By Antoinette Rahn
Several years ago, while I was on holiday in Ireland, with my mom and three sisters, one sister began using a singular phrase for many of the things we saw. Some have wondered if the phrase — which was “Hmm, it’s similar but different,” was a slight to whatever came after the original object she used as a point of reference. I believe the phrase, in many instances, was praise for both items of the comparison.
That’s certainly the sentiment I have about the mineral pyromorphite. It’s not unusual for people to compare and, to be fair, confuse, this mineral with mimetite. However, I think that is just an indication of the impressiveness of each mineral. For this special Tuesday Edition of Mineral Monday, the focus is on pyromorphite.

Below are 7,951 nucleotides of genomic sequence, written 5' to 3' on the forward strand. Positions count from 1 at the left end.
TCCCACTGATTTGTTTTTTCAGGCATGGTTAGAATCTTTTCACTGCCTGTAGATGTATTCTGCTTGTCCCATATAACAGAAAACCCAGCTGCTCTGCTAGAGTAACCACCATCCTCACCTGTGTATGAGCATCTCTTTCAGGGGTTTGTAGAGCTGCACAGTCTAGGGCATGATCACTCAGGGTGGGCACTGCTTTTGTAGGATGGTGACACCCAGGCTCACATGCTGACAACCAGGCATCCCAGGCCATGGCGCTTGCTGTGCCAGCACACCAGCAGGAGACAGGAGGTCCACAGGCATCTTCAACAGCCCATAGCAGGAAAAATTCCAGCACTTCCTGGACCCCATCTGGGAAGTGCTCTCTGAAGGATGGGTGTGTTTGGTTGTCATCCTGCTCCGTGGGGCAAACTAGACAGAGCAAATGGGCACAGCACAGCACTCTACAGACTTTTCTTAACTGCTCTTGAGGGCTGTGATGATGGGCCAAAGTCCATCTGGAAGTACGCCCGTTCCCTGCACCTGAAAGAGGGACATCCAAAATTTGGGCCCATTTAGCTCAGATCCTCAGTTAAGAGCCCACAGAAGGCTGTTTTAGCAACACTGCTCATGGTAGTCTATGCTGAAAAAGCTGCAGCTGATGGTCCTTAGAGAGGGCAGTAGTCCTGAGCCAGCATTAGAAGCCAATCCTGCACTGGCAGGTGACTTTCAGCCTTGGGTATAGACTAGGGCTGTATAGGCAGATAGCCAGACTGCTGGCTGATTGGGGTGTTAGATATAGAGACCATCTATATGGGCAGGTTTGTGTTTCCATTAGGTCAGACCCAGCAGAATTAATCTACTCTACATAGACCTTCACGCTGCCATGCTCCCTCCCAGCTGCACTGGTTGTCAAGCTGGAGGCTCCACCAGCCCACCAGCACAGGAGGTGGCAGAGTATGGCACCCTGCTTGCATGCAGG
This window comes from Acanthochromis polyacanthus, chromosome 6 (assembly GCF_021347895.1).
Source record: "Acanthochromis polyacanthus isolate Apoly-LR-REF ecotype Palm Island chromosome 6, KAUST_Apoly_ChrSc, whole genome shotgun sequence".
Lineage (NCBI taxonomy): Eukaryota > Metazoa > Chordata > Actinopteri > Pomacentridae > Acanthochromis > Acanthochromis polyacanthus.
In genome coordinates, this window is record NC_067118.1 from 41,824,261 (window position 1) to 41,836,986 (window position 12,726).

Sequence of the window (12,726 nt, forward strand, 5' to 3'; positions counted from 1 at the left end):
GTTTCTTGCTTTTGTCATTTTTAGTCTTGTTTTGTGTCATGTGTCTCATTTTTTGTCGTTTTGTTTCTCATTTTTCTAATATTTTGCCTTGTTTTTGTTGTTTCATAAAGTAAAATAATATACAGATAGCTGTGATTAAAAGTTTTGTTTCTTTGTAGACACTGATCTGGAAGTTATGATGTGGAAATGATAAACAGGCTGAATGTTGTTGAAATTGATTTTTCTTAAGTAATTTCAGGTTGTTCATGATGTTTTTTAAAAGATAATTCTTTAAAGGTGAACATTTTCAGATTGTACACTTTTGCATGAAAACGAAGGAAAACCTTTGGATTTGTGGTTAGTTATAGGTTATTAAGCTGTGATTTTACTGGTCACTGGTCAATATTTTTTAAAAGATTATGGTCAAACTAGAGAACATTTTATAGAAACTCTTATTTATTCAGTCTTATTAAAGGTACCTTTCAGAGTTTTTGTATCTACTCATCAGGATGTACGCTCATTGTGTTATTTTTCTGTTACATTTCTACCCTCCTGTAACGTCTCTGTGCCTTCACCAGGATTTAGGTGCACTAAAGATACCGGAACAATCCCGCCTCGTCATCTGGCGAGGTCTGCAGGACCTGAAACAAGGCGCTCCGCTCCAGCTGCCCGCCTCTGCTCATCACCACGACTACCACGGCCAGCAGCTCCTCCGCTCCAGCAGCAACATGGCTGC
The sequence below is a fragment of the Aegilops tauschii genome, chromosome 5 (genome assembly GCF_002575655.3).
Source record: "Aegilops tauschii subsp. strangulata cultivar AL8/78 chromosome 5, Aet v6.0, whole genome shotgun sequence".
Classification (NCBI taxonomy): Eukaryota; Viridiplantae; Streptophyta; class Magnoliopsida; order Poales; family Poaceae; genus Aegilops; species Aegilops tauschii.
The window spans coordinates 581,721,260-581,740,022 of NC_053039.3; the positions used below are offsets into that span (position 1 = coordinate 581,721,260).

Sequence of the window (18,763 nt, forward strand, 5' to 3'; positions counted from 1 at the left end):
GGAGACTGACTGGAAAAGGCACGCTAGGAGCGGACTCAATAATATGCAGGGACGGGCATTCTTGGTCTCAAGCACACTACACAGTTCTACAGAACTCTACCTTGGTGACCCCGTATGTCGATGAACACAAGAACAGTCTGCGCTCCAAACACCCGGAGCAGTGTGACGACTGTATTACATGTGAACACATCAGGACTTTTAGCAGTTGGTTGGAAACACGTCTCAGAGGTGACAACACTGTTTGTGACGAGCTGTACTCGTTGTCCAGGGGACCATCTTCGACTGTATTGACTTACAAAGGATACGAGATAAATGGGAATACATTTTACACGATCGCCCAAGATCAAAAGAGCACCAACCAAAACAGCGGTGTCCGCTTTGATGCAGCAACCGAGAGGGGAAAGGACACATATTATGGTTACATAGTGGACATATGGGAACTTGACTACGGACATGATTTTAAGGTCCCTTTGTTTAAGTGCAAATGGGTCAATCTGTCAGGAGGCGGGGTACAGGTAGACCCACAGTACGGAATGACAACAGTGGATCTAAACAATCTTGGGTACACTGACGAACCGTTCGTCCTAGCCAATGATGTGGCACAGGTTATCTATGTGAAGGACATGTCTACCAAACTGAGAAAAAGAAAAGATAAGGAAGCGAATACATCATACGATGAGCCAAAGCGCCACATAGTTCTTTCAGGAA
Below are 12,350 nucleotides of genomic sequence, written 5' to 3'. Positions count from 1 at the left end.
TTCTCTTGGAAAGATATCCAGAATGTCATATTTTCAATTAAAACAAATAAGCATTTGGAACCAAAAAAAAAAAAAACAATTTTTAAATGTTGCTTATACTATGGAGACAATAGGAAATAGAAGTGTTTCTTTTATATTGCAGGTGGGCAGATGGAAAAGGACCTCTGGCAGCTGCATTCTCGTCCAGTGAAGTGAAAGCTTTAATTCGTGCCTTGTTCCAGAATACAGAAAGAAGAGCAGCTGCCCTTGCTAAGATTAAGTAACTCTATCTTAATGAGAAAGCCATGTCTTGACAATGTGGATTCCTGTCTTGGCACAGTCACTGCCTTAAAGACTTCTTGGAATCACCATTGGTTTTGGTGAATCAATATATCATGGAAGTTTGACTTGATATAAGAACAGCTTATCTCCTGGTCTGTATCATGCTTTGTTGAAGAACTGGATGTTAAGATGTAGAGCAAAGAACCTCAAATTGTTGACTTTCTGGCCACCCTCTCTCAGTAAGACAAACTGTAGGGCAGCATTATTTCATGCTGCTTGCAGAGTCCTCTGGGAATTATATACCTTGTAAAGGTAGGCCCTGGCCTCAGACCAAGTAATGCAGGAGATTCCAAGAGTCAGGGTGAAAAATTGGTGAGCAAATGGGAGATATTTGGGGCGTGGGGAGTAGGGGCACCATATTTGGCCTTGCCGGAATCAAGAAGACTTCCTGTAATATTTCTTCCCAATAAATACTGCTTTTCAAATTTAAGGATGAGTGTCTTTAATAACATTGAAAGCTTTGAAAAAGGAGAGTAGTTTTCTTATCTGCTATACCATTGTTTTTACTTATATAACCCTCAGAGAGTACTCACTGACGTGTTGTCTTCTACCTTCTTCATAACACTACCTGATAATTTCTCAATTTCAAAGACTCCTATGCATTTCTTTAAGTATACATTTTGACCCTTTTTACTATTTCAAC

All photos featured in this post are courtesy of The Arkenstone Gallery of Fine Minerals, www.irocks.com.
One of the aspects of this mineral that I find most appealing is its most common crystal form, which is barrel-like hexagonal crystals, according to information presented at www.minerals.net. That’s not to say that’s the only form and aggregate it appears, as there are various examples of botryoidal, bipyramidal, and radiating specimens of pyromorphite.
It also appears in a range of colors, including various shades of green, brown, gray, and white, and even green with orange. Yet, the most prevalent color among specimens extracted from the earth is green.
A member of the apatite group of minerals, pyromorphite, is composed of lead chlorophosphate. It was reportedly identified by its chemical structure in 1784 but remained unnamed until J.F.L Hausmann gave the mineral the formal name pyromorphite in 1813. The origins of the name are Greek, with pyr (fire) and morfe (to form).
With that, the next time you come across specimens of mimetite, consider what you see as indeed mimetite. Or something “similar, but different,” like pyromorphite.